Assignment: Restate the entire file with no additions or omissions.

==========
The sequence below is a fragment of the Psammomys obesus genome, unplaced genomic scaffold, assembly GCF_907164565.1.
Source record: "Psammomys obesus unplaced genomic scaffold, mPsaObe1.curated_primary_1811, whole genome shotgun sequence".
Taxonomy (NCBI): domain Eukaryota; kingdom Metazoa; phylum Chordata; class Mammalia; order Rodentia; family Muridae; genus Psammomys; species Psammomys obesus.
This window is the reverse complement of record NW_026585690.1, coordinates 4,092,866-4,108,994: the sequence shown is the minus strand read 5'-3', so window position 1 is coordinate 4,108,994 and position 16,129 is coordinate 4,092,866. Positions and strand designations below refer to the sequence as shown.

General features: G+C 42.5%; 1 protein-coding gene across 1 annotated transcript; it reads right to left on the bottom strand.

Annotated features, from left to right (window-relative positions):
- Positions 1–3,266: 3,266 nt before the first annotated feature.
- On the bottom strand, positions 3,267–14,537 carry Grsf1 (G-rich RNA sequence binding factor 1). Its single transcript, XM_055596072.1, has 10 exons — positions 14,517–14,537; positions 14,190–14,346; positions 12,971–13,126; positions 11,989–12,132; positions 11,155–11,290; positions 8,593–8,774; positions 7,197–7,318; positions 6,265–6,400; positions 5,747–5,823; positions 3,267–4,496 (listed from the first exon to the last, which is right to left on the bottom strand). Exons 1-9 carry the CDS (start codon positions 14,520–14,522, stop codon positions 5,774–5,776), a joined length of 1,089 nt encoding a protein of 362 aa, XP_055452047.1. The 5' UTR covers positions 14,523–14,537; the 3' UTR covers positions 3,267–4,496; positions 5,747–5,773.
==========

The sequence below is a fragment of the Psammomys obesus genome, unplaced genomic scaffold, assembly GCF_907164565.1.
Source record: "Psammomys obesus unplaced genomic scaffold, mPsaObe1.curated_primary_1811, whole genome shotgun sequence".
Taxonomy (NCBI): domain Eukaryota; kingdom Metazoa; phylum Chordata; class Mammalia; order Rodentia; family Muridae; genus Psammomys; species Psammomys obesus.
This window is the reverse complement of record NW_026585690.1, coordinates 4,092,866-4,108,994: the sequence shown is the minus strand read 5'-3', so window position 1 is coordinate 4,108,994 and position 16,129 is coordinate 4,092,866. Positions and strand designations below refer to the sequence as shown.

General features: G+C 42.5%; 1 protein-coding gene across 1 annotated transcript; it reads right to left on the bottom strand.

Annotated features, from left to right (window-relative positions):
- Positions 1–3,266: 3,266 nt before the first annotated feature.
- On the bottom strand, positions 3,267–14,537 carry Grsf1 (G-rich RNA sequence binding factor 1). Its single transcript, XM_055596072.1, has 10 exons — positions 14,517–14,537; positions 14,190–14,346; positions 12,971–13,126; positions 11,989–12,132; positions 11,155–11,290; positions 8,593–8,774; positions 7,197–7,318; positions 6,265–6,400; positions 5,747–5,823; positions 3,267–4,496 (listed from the first exon to the last, which is right to left on the bottom strand). Exons 1-9 carry the CDS (start codon positions 14,520–14,522, stop codon positions 5,774–5,776), a joined length of 1,089 nt encoding a protein of 362 aa, XP_055452047.1. The 5' UTR covers positions 14,523–14,537; the 3' UTR covers positions 3,267–4,496; positions 5,747–5,773.